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Celebrate with photos

NEWTON — Photographers Jim Griggs and Jeff Heidel will present a visual tour of Kansas Saturday evening, Jan. 28, at Carriage Factory Art Gallery, beginning at 7 p.m. The gallery is located at 128 E. Sixth St. The event is free and open to all ages.

In "Kansas Plains — Anything BUT Plain," Griggs and Heidel will talk about their Kansas images and photographic processes as they project a variety of photographs shot on location throughout the state.

Griggs' photography has been published in numerous magazines, books, calendars, newspapers, post cards, brochures and websites including the Sierra Club, the Nature Conservancy and National Geographic.

Heidel is a landscape and wildlife photographer, born and raised in Newton and currently residing in McPherson. He has photographed landscapes and wildlife in other countries as well, including Tanzania, Greece and Canada.

Kansas-themed refreshments will be served. For more information about the event, contact the gallery at 316-284-2749.

Spot an artist

Ketchikan, Alaska artist Ray Troll will be the artist-in-residence at the Red Barn Studio Museum, 212 S. Main St., Saturday, Feb. 4 through Feb. 14. From his tree-top studio, high above the Tongass Narrows in rain-swept Ketchikan, Ray Troll draws and paints fish that migrate into museums, books and magazines and onto t-shirts sold around the globe.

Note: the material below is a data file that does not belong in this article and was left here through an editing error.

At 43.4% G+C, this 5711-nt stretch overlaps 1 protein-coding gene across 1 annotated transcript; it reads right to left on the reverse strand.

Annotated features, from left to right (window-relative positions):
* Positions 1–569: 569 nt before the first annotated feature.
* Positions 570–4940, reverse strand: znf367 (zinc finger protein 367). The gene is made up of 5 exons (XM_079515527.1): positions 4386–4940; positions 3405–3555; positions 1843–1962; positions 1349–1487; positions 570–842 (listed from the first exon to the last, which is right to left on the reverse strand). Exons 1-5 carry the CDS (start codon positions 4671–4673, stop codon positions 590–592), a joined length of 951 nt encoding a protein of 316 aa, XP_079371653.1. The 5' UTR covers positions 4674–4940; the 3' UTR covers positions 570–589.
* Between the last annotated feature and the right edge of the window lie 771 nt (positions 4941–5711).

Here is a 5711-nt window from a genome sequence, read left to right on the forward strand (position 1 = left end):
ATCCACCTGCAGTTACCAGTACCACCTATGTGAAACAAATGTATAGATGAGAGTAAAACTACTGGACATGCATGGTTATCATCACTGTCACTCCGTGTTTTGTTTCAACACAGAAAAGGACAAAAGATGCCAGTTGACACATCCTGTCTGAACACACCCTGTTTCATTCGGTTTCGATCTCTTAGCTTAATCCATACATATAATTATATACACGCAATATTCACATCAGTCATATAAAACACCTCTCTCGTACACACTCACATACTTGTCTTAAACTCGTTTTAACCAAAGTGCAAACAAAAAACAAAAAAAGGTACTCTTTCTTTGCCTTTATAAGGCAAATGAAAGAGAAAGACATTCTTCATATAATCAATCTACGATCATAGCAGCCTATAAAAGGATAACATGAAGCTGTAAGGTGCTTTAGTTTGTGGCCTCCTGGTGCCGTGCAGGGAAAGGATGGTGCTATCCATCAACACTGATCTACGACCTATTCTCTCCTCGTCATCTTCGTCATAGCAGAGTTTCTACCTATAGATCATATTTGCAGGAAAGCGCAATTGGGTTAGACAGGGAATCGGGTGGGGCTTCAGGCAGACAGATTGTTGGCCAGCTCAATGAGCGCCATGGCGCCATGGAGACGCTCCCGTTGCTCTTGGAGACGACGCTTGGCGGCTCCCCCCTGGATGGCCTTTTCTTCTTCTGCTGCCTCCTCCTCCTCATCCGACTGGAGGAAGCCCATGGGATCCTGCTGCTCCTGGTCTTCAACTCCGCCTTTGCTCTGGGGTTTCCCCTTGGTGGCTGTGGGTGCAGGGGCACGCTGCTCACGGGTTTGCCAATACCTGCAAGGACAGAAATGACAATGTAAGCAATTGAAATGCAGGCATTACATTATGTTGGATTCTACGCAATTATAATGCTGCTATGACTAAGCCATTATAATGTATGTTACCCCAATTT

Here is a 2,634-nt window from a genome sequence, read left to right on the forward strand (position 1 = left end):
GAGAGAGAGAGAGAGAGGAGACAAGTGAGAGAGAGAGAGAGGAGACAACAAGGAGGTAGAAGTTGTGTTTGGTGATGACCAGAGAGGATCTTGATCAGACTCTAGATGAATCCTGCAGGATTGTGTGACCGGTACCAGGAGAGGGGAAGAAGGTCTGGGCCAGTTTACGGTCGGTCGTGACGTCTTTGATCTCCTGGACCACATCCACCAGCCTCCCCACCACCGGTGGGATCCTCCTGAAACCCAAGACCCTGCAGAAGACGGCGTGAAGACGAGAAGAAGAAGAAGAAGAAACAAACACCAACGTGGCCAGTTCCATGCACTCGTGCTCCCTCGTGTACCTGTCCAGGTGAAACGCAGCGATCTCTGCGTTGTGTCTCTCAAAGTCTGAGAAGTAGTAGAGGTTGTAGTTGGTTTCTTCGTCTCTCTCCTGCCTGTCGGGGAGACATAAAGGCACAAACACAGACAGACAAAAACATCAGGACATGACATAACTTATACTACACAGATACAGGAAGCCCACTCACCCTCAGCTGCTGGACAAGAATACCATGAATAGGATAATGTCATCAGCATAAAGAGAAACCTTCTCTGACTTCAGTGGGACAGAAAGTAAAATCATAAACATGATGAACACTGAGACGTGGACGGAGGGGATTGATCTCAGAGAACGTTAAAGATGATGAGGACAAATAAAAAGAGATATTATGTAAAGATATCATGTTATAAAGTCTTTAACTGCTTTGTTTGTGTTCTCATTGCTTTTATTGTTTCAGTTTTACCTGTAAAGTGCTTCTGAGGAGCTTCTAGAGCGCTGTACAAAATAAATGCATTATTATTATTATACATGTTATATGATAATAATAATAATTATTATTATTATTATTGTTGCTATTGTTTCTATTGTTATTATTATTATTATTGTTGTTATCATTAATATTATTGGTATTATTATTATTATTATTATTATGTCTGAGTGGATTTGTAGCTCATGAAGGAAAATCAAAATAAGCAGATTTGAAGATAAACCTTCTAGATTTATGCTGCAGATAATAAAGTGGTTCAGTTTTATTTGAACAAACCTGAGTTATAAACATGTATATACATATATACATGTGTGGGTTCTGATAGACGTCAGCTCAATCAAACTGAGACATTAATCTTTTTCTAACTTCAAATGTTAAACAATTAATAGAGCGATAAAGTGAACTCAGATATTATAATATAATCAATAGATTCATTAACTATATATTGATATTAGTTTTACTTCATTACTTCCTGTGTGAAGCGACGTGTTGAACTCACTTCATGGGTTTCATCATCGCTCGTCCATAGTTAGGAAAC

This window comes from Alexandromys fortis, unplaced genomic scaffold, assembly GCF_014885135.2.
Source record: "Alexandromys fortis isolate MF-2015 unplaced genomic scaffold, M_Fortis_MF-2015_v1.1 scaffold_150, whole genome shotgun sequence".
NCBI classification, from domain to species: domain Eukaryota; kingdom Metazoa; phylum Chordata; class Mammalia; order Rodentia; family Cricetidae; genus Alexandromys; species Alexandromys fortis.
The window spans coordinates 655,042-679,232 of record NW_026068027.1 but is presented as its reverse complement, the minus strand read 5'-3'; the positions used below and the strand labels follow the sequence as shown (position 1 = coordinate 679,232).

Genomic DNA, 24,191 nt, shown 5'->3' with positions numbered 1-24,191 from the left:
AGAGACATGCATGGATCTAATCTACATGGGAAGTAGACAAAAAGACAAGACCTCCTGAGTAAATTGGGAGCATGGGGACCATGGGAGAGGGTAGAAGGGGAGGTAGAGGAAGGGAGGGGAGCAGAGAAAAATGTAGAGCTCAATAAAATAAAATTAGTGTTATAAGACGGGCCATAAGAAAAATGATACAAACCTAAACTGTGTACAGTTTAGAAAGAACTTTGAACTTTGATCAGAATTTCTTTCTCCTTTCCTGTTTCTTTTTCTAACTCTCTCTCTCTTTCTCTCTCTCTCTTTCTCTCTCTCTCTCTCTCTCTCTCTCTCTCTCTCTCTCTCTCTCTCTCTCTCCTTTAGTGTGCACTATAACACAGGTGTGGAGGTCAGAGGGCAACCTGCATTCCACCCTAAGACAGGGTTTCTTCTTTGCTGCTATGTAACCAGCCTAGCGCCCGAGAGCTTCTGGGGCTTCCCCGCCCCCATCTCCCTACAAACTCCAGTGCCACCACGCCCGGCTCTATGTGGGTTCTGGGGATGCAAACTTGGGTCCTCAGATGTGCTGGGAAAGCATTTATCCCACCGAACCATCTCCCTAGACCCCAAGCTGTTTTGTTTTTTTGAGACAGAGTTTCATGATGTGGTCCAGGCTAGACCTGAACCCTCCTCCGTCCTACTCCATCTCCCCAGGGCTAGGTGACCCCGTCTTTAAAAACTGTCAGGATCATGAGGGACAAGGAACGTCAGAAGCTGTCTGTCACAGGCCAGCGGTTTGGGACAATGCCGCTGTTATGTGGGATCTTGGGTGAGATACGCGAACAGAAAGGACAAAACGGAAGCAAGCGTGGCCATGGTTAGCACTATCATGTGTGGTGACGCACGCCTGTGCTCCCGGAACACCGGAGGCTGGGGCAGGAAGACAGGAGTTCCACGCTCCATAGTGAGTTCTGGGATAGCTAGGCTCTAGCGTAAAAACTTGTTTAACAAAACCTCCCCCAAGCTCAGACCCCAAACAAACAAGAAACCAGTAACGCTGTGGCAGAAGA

On Feb. 10, he will be participating in Lindsborg’s first “Artwalk,” from 5 to 8 p.m. During the Artwalk, the Red Barn Studio Museum will host a reception for Ray Troll.

On Feb. 12 at 2:30 p.m. he will present a lecture at the Mingenback Art Center on Bethany College campus on “How I Became a Scientific Surrealist.”

Troll was educated at Bethany College and Washington State University. He has lectured at Cornell, Harvard and Yale and has shown works at the Smithsonian and has even had a ratfish named after him.

Learn about Apollo 1

Jan. 27 is the 50th anniversary of the Apollo 1 tragedy. To commemorate the tragic historic event, the Cosmosphere will open a new exhibit titled “Apollo 1: Valiant Pioneers”.

The exhibit tells of events from the entire day of the tragedy, where nothing seemed to be going correctly and highlights changes made to ensure future missions did not end similarly.